Get With The Plan: September 25, 2011

92511Scott and Candace, both 64, are half retired. They’d like to go all the way. Candace has already stopped working, and Scott wants to know when he can stop.

They know their potentially long-term time horizon makes funding a challenge.

“My wife and I hope to have enough money to provide a reasonable retirement income for the next 30 years,” Scott says. “Once retired, we hope to spend more time traveling and spending more time with our grandchildren and friends.”

Scott and Candace, whose names have been changed, have saved $16,000 in 401(k)s, $296,000 in IRAs, $158,000 in annuities, $84,300 in mutual funds, $170,000 in bonds, $139,000 in Certificates of Deposit, $2,000 in a money market and $3,000 in checking.

The Star-Ledger asked Christopher Cordaro, a certified financial planner with RegentAtlantic Capital in Morristown, to help the couple determine if they’re on track to have their money outlive them.

“Based on my analysis they are in good shape for retirement and they should be able to spend a fair amount on vacations,” Cordaro says. “Their investment allocation does impact this decision. A higher allocation toward growth assets would increase their odds of not outliving their money and allow for higher spending.”

Cordaro says when he ran the analysis based on their current plan, he found Scott and Candace with a 71 percent chance of not running out of money.

A change in the couple’s asset allocation would make a difference.

If they increase their stake in equity investments from 60 percent of their portfolio to 80 percent, that would increase their chance of success to 76 percent, Cordaro says. But that may not be a prudent course of action.

“It doesn’t move the confidence level that much and they seem to be risk averse,” he says. “They would have to put their hand on the Bible and swear that they could stay the course in volatile markets before I would consider this option for them.”

The couple told Cordaro they’re flexible when it comes to a few issues: their retirement age and their travel spending in retirement. Those items could make a difference, Cordaro says.

“If Scott were to extend retirement to age 69 instead of 67, he would increase the confidence level to 90 percent,” Cordaro says. “They said they would like to spend $5,000 a year on travel in retirement. If they reduced that to $2,500, it increases the confidence to 79 percent.”

The couple asked Cordaro about two specific planning recommendations: exchanging their life insurance policy for an annuity and paying off their car loan.

On the annuity option, Cordaro says as the couple approaches retirement, their life insurance needs will decline. When they’re both retired, their need for life insurance to insure survivor income approaches zero.

“They have already saved enough to provide a lifetime income for Candace if Scott was to die,” he says.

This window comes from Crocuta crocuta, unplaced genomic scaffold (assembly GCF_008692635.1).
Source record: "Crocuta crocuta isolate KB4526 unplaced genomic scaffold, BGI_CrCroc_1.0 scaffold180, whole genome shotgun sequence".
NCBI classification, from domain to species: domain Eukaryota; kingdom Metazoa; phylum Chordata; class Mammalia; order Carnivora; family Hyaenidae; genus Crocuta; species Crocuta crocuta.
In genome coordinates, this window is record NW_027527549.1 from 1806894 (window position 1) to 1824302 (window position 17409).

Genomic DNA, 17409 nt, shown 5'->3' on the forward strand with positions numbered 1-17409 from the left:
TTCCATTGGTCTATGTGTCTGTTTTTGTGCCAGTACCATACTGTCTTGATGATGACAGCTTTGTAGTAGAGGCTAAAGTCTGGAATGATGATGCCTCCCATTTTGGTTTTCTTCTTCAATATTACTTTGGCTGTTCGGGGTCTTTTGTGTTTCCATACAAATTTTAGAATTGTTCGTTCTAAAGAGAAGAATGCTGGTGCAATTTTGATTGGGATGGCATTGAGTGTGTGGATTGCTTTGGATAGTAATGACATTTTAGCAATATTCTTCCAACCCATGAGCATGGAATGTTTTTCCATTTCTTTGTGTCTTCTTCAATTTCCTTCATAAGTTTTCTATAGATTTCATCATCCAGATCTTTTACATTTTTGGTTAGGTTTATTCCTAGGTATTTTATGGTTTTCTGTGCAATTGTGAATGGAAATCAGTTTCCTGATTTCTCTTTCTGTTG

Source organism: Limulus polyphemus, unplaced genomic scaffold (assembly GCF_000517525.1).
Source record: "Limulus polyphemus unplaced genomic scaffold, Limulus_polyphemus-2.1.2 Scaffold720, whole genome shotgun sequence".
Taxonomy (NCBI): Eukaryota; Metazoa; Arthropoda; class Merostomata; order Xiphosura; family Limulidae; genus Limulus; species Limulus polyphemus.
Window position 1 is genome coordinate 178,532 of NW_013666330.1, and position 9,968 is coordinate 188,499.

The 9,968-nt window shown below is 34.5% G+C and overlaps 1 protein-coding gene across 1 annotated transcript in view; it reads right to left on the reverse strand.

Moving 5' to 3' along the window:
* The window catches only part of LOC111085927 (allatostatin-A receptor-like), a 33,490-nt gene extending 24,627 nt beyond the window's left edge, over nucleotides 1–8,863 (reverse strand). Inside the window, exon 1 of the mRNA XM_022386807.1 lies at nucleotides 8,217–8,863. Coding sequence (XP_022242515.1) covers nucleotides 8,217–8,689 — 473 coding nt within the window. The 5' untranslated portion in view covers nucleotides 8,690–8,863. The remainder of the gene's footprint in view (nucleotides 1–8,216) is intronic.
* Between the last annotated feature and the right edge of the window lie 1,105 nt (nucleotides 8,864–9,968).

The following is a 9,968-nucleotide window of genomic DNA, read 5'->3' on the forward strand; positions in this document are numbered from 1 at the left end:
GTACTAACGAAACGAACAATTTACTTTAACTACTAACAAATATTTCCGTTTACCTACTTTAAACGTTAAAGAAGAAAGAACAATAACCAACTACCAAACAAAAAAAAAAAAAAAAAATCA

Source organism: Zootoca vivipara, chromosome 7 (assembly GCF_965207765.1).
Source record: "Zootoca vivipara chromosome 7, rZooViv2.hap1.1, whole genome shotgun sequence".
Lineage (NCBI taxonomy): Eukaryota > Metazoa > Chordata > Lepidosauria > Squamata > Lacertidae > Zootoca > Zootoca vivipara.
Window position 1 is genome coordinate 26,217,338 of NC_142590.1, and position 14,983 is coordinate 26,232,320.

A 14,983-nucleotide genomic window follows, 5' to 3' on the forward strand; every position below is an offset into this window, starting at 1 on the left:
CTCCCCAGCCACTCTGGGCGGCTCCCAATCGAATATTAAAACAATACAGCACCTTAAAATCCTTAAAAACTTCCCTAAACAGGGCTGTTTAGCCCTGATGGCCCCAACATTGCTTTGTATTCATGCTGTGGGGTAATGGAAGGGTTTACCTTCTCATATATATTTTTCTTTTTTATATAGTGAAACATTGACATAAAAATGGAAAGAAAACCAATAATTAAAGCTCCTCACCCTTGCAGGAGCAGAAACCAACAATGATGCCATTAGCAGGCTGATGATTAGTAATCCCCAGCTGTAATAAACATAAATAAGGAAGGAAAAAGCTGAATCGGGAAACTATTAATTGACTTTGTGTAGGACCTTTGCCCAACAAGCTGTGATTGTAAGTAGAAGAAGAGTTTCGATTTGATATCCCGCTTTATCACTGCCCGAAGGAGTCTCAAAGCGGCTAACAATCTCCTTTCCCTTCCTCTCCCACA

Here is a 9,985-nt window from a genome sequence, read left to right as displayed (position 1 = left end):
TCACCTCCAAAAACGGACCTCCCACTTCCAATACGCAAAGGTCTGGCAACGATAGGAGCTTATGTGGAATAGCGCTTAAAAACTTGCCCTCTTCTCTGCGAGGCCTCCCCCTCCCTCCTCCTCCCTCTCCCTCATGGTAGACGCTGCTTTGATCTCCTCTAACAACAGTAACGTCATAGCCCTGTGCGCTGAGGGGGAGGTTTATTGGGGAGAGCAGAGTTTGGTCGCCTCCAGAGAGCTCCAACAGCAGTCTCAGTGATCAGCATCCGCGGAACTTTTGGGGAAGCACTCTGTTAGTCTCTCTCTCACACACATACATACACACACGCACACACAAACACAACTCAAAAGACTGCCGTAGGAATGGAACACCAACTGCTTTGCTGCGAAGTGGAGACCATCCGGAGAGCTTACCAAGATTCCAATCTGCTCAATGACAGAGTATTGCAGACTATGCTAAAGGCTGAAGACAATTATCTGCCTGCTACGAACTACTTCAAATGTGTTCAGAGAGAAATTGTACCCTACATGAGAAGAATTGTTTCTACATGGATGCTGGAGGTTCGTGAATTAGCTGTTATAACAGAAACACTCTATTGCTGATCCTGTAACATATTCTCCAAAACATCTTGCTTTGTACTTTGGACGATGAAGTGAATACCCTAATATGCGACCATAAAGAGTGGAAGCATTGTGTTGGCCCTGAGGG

The couple currently has a $650,000 universal life policy with a $5,600 annual premium and a $2,400 cash value. The couple has been paying into this policy for 20 years, so their cost basis in the policy is about $112,000 ($5,600 x 20 years) and the value is $2,400 if they were to surrender the policy; a $110,000 loss.

“They cannot deduct a loss on a life insurance policy,” Cordaro says. “However, there is a technique that they can use to benefit from the loss.”

He says they can make a tax-free exchange, called a 1035 exchange, from a life insurance policy into an annuity.

They have two annuities today, so they can exchange the life insurance policy into one of the annuities. That would move the $110,000 loss on the insurance policy into the annuity, Cordaro says.

“The loss in the annuity would go against any gain they already have in the annuity so that they would be able to withdraw from the annuity tax-free,” Cordaro says. “Normally, any withdrawal from an annuity comes out earnings first. This loss would eat up the gain in annuity, giving them the tax-free withdrawal.”

For this couple, Cordaro says the life insurance exchange to an annuity is amazingly beneficial.

“It allows them to shelter $110,000 of potential taxable income from the annuity,” he says. “I am not a big fan of variable annuities. They are very expensive and poor tax management vehicles. We are taking two lemons here and making lemonade.”

Cordaro says generally, variable annuities are expensive and have embedded gains, so Scott would have been better off with a 20-year level term insurance many years ago.

Now there is no longer a need for the insurance and there is not enough value in the policy for it to carry itself, he says, so the best recommendation is to terminate the insurance, but do so in a way to receive some benefit for the amount of premiums he has paid in over his lifetime.

If they can shelter $110,000 of income at a 25 percent tax rate, that’s $27,500 of tax savings, Cordaro says.

The couple also wanted to know what they should do about their car loan, with a balance of $21,000 at 2.5 percent. Scott and Candace were considering paying off the loan with some of the $140,000 they have in cash, earning less than 1 percent.

“It would make sense to use $21,000 to pay off the car loan,” Cordaro says. “That would save them at least 1.5 percent on the amount of the loan, or roughly $300.”